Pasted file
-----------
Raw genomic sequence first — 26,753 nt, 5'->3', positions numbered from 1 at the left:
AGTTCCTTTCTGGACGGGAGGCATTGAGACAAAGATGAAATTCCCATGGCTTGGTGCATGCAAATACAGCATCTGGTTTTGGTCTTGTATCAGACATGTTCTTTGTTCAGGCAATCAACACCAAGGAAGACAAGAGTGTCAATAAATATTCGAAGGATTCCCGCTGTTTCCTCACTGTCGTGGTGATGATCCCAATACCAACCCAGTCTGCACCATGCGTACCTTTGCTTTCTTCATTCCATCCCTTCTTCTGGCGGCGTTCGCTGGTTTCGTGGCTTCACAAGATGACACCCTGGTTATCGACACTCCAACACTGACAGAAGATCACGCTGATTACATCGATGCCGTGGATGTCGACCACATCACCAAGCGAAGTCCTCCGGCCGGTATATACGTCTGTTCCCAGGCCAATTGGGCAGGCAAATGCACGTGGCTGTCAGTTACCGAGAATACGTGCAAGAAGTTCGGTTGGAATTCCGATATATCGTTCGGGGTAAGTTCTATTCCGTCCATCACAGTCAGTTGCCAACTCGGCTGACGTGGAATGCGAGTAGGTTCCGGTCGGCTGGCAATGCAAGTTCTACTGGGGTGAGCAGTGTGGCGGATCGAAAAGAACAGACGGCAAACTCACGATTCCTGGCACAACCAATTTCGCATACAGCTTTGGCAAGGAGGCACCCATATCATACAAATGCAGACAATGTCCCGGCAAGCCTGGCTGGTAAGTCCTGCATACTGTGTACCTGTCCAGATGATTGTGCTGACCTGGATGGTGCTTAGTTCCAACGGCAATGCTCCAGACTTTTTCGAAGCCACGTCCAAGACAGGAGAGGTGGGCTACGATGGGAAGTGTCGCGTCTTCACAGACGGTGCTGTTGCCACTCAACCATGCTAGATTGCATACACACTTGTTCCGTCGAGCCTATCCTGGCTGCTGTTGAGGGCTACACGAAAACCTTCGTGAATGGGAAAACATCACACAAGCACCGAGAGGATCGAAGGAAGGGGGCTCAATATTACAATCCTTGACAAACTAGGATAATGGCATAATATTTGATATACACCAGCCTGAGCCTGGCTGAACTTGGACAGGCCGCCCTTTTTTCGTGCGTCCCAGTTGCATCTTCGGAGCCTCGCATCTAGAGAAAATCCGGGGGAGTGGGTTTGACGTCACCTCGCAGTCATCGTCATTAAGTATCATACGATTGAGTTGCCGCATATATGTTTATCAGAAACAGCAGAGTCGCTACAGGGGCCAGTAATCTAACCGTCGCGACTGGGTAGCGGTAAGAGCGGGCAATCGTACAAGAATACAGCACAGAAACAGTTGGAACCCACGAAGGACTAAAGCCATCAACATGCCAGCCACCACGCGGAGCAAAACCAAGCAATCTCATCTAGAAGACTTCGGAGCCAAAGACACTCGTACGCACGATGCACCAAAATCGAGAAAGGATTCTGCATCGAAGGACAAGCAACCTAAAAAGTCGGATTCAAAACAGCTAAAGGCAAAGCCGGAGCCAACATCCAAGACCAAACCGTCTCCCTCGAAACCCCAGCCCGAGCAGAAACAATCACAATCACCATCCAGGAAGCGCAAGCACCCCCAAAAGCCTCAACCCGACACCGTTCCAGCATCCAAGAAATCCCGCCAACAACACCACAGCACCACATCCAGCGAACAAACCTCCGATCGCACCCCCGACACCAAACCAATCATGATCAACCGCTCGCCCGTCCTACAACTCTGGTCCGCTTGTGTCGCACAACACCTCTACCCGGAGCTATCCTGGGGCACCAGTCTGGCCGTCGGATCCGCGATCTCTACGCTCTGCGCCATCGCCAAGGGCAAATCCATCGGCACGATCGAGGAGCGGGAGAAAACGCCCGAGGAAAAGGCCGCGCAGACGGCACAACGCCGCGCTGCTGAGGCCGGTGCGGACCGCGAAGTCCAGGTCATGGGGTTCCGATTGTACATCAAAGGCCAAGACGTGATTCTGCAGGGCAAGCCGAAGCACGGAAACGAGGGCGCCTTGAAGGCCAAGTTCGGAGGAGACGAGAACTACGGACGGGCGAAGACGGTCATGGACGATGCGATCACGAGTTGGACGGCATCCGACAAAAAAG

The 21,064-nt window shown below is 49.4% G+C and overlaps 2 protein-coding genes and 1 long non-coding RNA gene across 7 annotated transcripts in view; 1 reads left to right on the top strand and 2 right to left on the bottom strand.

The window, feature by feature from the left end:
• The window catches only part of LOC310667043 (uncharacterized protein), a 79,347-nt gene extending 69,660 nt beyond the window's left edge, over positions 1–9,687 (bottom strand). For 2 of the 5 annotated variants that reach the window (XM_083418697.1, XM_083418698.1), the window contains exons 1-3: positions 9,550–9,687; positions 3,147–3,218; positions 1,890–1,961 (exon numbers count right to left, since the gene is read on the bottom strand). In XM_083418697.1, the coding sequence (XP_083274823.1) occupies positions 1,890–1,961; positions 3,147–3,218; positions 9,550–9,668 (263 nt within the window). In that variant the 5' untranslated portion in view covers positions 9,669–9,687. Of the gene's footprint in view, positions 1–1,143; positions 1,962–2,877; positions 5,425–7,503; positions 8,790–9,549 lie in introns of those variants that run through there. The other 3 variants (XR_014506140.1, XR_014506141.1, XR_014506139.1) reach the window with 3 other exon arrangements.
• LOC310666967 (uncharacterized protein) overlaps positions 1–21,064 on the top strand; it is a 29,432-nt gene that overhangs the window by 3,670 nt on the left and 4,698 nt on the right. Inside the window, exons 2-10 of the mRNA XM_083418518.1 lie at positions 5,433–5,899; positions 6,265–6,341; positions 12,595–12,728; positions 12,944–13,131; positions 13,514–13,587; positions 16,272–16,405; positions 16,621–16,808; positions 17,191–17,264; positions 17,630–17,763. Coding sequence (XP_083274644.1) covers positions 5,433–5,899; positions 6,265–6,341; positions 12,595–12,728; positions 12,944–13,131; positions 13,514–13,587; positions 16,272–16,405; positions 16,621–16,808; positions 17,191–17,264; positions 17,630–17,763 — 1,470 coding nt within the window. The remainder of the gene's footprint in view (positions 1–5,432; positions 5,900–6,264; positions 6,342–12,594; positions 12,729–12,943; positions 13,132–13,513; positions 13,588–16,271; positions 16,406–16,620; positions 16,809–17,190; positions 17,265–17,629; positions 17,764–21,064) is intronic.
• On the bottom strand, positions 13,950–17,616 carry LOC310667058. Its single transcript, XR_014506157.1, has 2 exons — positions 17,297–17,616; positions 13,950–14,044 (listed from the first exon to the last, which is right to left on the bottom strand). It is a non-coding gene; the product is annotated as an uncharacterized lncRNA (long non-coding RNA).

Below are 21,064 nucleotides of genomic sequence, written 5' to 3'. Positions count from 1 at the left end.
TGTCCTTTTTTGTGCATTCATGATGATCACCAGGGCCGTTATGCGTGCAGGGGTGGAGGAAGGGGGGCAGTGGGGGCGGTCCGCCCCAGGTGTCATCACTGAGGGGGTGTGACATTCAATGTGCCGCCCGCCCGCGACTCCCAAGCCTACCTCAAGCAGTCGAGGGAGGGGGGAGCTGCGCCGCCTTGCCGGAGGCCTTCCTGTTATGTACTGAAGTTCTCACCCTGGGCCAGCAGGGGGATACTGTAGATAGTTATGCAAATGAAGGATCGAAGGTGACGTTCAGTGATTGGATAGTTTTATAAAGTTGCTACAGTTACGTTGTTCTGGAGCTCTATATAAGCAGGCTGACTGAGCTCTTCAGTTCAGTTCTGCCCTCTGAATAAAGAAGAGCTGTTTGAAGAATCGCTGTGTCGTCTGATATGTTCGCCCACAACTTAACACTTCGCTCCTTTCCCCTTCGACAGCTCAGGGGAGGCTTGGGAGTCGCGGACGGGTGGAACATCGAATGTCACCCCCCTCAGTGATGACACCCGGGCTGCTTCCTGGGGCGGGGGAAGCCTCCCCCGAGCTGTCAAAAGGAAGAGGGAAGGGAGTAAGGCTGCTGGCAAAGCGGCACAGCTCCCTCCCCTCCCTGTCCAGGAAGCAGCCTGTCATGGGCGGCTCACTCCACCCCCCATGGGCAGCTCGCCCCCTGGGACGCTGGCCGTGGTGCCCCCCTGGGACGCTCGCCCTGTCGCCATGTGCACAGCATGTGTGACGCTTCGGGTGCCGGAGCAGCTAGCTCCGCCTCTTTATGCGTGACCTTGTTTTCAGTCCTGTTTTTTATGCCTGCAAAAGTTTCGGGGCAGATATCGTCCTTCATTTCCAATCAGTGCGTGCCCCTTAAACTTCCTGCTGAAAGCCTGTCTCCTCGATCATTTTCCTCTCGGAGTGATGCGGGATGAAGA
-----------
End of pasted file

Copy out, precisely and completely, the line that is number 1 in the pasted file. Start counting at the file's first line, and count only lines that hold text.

Raw genomic sequence first — 26,753 nt, 5'->3', positions numbered from 1 at the left: